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Nuclear Power: Epilogue or Prologue?

Harold R. Denton

Year: 1983
Volume: Volume 4
Number: Number 1
DOI: 10.5547/ISSN0195-6574-EJ-Vol4-No1-7
View Abstract

Abstract:
Judging by the continuing stream of nuclear power plant cancellations and downward revisions of nuclear energy forecasts, there is nothing riskier than predicting the future of commercial nuclear power. U.S. Nuclear Regulation Commissioner John Ahearne (1981) likens the recent events affecting the nuclear power industry in the United States to a Greek tragedy. Others, particularly other nations, take a different view about the future.



Oil and Gas Supply Modeling under Uncertainty: Putting DOE Midterm Forecasts in Perspective

Carl M. Harris

Year: 1983
Volume: Volume 4
Number: Number 4
DOI: 10.5547/ISSN0195-6574-EJ-Vol4-No4-4
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Abstract:
The original purpose of this study was to examine the midterm projections of oil and gas production generated by the 1979 version of the Department of Energy's Midterm Oil and Gas Supply Modeling System (MOGSMS) for the 1979 Annual Report to Congress.q These forecasts applied to conventional oil and gas, onshore and offshore, in the lower 48 states from 1985 to 1995, inclusive. The specific objective of the work was to quantify the sensitivity of these projections to potential uncertainty in some of the model's key elements. But more generally, this exercise is viewed as but one good example of how to estimate the uncertainty in forecasts coming from a large computer-based model.



Energy and Economy: Global Interdependences

William W. Hogan

Year: 1985
Volume: Volume 6
Number: Number 4
DOI: 10.5547/ISSN0195-6574-EJ-Vol6-No4-2
View Abstract

Abstract:
This meeting, the Seventh International Conference of the International Association of Energy Economists (IAEE), finds us again in the midst of transitions in energy markets. Continued adjustments in oil demand, natural gas bubbles in Europe and North America, closures of refineries, and concerns about acid rain are just a few of the issues that reflect the turbulence and continued change in energy concerns and policy. This list of challenges suggests opportunities for energy economists to contribute their special perspectives to the clarification of issues and options. At an international conference, we can reinforce communications across national boundaries as we consider our related problems.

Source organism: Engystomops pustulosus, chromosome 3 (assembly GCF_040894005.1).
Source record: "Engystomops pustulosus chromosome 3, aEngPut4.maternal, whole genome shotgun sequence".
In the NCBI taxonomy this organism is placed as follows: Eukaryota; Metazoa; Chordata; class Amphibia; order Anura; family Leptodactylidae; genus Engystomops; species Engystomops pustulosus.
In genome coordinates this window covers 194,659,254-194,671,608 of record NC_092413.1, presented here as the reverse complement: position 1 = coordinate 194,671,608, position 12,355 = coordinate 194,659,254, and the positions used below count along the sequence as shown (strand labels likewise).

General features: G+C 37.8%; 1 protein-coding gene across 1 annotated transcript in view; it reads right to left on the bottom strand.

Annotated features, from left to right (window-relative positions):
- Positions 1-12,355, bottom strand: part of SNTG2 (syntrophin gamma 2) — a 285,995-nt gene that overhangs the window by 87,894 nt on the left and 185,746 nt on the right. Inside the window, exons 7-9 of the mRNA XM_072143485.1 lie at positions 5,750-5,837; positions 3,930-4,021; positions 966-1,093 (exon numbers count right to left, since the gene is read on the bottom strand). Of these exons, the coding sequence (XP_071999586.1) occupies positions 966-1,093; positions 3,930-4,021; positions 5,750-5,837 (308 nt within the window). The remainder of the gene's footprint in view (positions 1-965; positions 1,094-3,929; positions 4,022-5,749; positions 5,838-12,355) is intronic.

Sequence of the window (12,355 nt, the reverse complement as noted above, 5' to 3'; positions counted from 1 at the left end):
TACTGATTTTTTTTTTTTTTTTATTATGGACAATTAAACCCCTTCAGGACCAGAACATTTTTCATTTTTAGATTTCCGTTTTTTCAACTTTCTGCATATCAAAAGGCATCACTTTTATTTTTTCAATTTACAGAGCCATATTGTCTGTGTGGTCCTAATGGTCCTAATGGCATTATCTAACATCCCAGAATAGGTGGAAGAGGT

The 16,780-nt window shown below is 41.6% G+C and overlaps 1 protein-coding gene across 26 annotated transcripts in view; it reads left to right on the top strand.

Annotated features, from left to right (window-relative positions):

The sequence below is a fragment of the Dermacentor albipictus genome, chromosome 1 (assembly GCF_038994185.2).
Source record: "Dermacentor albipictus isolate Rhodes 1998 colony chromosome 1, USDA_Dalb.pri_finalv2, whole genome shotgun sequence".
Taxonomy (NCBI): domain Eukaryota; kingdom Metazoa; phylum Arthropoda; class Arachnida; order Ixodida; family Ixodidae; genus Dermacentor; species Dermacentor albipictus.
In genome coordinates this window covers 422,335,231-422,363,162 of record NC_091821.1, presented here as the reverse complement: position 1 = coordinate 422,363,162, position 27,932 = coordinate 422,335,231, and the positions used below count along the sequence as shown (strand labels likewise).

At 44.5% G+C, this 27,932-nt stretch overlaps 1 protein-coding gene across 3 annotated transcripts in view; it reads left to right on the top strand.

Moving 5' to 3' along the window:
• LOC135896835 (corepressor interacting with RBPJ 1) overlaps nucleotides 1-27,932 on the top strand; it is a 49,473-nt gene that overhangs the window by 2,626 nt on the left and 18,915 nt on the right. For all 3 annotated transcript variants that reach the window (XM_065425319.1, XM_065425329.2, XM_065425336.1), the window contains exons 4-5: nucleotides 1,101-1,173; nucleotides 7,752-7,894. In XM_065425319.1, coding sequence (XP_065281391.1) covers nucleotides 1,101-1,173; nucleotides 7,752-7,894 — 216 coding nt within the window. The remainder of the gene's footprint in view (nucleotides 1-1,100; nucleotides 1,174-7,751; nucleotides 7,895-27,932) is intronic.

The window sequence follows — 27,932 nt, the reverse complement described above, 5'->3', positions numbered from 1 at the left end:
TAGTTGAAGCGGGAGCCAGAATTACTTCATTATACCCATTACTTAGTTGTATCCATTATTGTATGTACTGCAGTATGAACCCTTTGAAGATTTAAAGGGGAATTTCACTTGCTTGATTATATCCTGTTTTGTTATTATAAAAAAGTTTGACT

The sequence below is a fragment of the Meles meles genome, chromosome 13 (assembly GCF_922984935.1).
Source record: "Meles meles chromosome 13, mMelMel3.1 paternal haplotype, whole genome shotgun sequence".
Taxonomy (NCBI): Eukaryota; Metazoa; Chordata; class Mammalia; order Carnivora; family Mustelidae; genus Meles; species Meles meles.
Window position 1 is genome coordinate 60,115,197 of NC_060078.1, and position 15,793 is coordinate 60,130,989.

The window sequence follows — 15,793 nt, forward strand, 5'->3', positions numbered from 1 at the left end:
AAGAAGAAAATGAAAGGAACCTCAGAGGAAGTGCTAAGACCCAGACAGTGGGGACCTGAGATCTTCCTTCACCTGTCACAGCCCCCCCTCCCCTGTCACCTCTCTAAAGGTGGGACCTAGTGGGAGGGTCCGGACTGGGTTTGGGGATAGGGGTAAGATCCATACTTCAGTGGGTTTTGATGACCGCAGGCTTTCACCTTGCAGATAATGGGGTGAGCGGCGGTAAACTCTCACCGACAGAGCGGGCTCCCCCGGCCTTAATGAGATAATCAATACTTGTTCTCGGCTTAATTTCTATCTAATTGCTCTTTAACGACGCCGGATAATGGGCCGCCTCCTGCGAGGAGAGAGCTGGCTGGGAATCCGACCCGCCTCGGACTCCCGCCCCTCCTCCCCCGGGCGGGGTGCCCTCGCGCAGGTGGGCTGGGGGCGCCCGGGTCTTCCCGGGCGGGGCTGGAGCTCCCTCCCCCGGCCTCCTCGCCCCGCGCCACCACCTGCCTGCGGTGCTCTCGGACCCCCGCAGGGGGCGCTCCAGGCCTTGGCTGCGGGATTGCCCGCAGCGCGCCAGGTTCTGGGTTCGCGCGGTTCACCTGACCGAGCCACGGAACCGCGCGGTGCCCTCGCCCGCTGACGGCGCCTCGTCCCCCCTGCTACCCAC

Missing Survey Data in End-Use Energy Models: An Overlooked Problem

David A. Swanson

Year: 1986
Volume: Volume 7
Number: Number 3
DOI: 10.5547/ISSN0195-6574-EJ-Vol7-No3-12
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Abstract:
Although missing data are found in all types of data sets, surveys are particularly prone to produce data sets in which values of some respondent variables are missing (see, e.g., Cochran, 1977; Ericson, 1967; Kalton, 1983; and Hutcheson and Prather, 1977). Survey data collected for end-use energy demand models are no exception; high frequencies of nonresponse occur for many variables. This issue is, however, generally disregarded in the end-use literature, and analysts working with end-use models often discard cases in which values are missing for variables required by their models (see e.g., U.S. Government, 1983; Pacific Gas and Electric, 1983; Hirst and Carney, 1978; and EPRI, 1977). Discarding cases with missing values has important consequences. It implicitly assumes that the missing values occur randomly rather than systematically. If, however, missing values do not occur randomly, discarding cases with missing values will result in misspecified models and biased forecasts. Furthermore, by discarding cases, the detail appropriate for a given end-use model can be lost.



The Competitive Floor to World Oil Prices

M. A. Adelman

Year: 1986
Volume: Volume 7
Number: Number 4
DOI: 10.5547/ISSN0195-6574-EJ-Vol7-No4-1
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Abstract:
Years ago, I suggested that there was no current or impending oil shortage. Growing consumption, static U.S. production, and other reasons offered then and now did not imply that prices would rise. That conclusion only made sense if the pressure on reserves was increasing, a situation that would be signaled by rising costs of maintaining and expanding output. There was and is no sign of this.



The NERC Fan in Retrospect and Lessons for the Future

Charles R. Nelson, Stephen C. Peck, Robert G. Uhler

Year: 1989
Volume: Volume 10
Number: Number 2
DOI: 10.5547/ISSN0195-6574-EJ-Vol10-No2-7
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Abstract:
Projections of the future demand for electricitypublished annually since 1974 by the North American Electric Reliability Council (NERC) have proved in retrospect to have been too high and the projected growth rate has been revised downward each year. Should forecasters have been able to do a better job of predicting the slowdown in electricity growth which has occurred since the early 1970s? The authors have attempted to provide partial answers to this question by comparing the published NERC projections with benchmark forecasts provided by simple models representing well-established techniques. The authors also discuss how modelers and planners can cope with uncertainty by using the techniques of decision analysis.